As noted in the Elastomeric Flex Connector section, all connections to isolated pieces of equipment must be flexible. Having resolved most of the inherent design flaws in the market-available elastomeric connectors, at the time, by redesigning, engineering and coming out with their own Elastomeric Flex Connectors, Mason was then forced to turn their attention to Metal Flex Connectors because they were getting calls claiming that the vibration isolation product that they had supplied to isolate various pieces of equipment was not working effectively. Upon investigation, invariably, they found that the Metal Flex connections to the equipment were the root cause of the problem. Simply changing out the ‘Metal Flex’ with their Elastomeric Connectors resolved the issue in most instances. However, there were many applications where, for process/system reasons (ie: corrosive fluids, gaseous applications or when temperatures and pressures were out of the design range of Elastomeric Connectors), only Metal Connectors could be used.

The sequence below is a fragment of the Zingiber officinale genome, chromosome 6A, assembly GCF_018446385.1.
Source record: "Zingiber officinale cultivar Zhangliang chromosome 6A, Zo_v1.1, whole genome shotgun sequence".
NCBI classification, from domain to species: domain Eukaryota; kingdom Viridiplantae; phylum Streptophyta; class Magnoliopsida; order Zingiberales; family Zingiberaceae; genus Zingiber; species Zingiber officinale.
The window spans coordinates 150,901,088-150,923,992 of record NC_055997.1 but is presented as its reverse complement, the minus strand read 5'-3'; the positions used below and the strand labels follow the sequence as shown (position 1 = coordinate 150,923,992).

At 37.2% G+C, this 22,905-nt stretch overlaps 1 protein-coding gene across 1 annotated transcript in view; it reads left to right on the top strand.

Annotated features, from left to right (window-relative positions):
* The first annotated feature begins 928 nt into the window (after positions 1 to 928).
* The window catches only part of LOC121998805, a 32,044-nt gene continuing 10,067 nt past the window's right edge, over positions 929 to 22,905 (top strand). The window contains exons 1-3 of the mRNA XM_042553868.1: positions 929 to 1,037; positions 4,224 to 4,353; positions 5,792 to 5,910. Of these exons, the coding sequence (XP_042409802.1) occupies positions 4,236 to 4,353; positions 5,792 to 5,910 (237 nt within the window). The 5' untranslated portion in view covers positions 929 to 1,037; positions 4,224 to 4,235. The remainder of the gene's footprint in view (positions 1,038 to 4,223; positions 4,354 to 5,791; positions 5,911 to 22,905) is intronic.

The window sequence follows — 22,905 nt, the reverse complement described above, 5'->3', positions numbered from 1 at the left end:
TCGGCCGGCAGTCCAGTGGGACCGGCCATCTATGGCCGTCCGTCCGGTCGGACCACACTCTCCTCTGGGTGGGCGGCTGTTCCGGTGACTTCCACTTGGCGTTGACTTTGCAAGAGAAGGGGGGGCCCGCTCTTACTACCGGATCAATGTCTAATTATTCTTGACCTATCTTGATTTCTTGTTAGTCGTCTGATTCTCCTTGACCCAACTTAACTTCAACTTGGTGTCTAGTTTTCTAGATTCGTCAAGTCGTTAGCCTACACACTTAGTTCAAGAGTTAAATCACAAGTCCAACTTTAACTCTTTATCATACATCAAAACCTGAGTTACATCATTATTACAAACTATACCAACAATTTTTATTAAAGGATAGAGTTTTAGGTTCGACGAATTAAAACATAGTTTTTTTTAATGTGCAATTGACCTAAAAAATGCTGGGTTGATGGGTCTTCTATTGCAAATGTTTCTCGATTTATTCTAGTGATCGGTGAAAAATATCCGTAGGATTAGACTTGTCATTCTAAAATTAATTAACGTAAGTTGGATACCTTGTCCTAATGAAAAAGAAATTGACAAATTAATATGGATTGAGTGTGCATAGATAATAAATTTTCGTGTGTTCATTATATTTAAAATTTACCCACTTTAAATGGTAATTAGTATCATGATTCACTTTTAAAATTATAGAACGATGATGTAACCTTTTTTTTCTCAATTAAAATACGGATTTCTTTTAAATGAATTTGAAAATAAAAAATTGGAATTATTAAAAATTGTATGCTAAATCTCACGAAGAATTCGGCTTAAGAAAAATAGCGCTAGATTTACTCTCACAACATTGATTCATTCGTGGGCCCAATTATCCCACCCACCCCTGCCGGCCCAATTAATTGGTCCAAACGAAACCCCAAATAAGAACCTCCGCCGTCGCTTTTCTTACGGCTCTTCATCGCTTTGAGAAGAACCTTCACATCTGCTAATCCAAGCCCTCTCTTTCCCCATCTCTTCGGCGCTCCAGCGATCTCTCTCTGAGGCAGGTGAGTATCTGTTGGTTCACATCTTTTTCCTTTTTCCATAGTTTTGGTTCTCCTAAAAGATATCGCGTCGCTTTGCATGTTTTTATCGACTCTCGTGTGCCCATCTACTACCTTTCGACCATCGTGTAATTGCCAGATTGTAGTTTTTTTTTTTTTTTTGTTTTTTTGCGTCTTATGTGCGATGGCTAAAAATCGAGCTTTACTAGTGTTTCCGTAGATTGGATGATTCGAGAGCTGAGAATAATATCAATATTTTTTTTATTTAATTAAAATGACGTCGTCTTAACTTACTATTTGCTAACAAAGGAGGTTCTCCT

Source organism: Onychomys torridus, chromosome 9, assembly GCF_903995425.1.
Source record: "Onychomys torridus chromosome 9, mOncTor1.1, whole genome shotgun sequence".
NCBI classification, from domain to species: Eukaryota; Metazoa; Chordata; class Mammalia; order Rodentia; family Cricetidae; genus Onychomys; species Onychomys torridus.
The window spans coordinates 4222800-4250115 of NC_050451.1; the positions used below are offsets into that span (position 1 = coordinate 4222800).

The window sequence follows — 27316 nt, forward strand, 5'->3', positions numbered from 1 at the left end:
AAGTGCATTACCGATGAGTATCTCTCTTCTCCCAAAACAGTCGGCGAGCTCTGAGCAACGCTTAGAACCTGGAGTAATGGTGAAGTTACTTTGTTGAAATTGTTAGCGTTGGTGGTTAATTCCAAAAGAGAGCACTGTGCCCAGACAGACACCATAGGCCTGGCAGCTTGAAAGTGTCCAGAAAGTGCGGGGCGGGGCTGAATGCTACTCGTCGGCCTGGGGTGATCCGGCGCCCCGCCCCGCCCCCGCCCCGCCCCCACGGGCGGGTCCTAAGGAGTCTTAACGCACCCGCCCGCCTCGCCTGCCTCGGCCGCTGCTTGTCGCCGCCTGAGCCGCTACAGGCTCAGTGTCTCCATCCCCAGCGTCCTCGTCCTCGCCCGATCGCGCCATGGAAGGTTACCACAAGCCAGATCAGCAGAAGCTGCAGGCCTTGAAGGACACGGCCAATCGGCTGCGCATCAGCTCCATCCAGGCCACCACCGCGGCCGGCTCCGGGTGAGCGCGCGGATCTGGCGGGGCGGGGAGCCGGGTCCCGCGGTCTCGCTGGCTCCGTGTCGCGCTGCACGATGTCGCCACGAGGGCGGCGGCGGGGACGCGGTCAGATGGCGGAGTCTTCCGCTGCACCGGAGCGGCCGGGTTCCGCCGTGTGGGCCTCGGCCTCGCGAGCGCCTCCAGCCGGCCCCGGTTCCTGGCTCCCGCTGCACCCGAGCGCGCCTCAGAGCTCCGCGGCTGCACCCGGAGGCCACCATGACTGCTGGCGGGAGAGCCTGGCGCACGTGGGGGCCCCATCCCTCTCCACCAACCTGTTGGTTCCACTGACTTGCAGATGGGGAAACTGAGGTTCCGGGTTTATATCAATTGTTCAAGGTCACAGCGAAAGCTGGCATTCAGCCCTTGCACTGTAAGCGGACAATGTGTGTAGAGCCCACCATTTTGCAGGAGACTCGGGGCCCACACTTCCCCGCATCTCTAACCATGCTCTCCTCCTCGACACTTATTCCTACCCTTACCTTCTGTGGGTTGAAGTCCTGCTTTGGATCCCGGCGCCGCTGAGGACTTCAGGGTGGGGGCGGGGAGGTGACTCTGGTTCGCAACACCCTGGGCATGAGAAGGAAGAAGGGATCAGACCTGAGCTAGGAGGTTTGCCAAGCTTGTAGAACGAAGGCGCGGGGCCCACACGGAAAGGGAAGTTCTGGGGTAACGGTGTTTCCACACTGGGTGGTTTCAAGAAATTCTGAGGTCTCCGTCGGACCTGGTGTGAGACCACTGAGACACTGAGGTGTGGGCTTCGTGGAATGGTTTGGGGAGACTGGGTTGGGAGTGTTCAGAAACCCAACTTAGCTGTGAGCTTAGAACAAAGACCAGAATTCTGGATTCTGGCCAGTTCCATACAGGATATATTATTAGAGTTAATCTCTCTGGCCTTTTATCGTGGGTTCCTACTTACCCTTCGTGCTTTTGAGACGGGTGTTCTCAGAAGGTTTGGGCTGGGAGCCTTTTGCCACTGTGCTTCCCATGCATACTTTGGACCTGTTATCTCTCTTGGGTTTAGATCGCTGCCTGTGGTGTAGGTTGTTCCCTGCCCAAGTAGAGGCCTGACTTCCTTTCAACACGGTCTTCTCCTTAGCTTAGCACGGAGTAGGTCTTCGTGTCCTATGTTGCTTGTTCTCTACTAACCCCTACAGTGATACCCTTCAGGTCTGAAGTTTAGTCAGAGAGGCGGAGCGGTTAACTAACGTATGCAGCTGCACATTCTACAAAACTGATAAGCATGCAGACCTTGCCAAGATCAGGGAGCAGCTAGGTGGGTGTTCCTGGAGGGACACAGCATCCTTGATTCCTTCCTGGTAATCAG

So the question was; ‘why were these metal connectors not performing well in reducing vibration from equipment to piping?’. What they found was that most of the manufacturers were largely designing their connectors to flex so that piping forces and misalignments would not get transmitted to the equipment. These forces could cause casting cracking or fracturing of the piping and, hence, mitigating these forces was the basis of the design. Vibration Isolation really wasn’t ‘on their radar’. Compounding the problem was the fact that these manufacturers would buy the raw corrugated metal ‘hose’, which had tight ‘closed pitch’ corrugations, and stretch it into an ‘open pitch’ so that they could get a much higher yield of connectors, thus gaining significant competitive cost advantage. Further, in a vast number of instances, misalignment and superimposed forces, though potentially catastrophic if not addressed, were nominal. So they were able to reduce the effective length of the connectors, again to cost advantage. Their product still worked well to deal with the prime objective of the connector’s designed function but that design became totally ineffective in dealing with vibration traveling from equipment into piping. As a result, as with Elastomeric Connectors, Mason decided to design, engineer and market their own Metal Flex Connectors, solely based on addressing vibration isolation of the equipment from piping issue. This involved using ‘closed pitch’ (greater number of convolutions per inch) hose and establishing, through testing’, the most effective length to achieve acceptable vibration isolation. Ironically, even in shorter lengths, theirs were more effective than the standard Metal Flex Connectors on the market in dealing with misalignment, expansion/contraction and mitigating pipe forces to the equipment. So, Mason made shorter lengths available to the market for those applications. However, in seismic areas, only the longer lengths should be used, if not Seismic ‘V-loops’, which incorporate 2 long length, ‘closed’ pitch connectors, set at an appropriate angle to each other, in the assembly, such that large movements in all three planes is accommodated during a dynamic event. For more detailed information about the evolution of these connectors please click here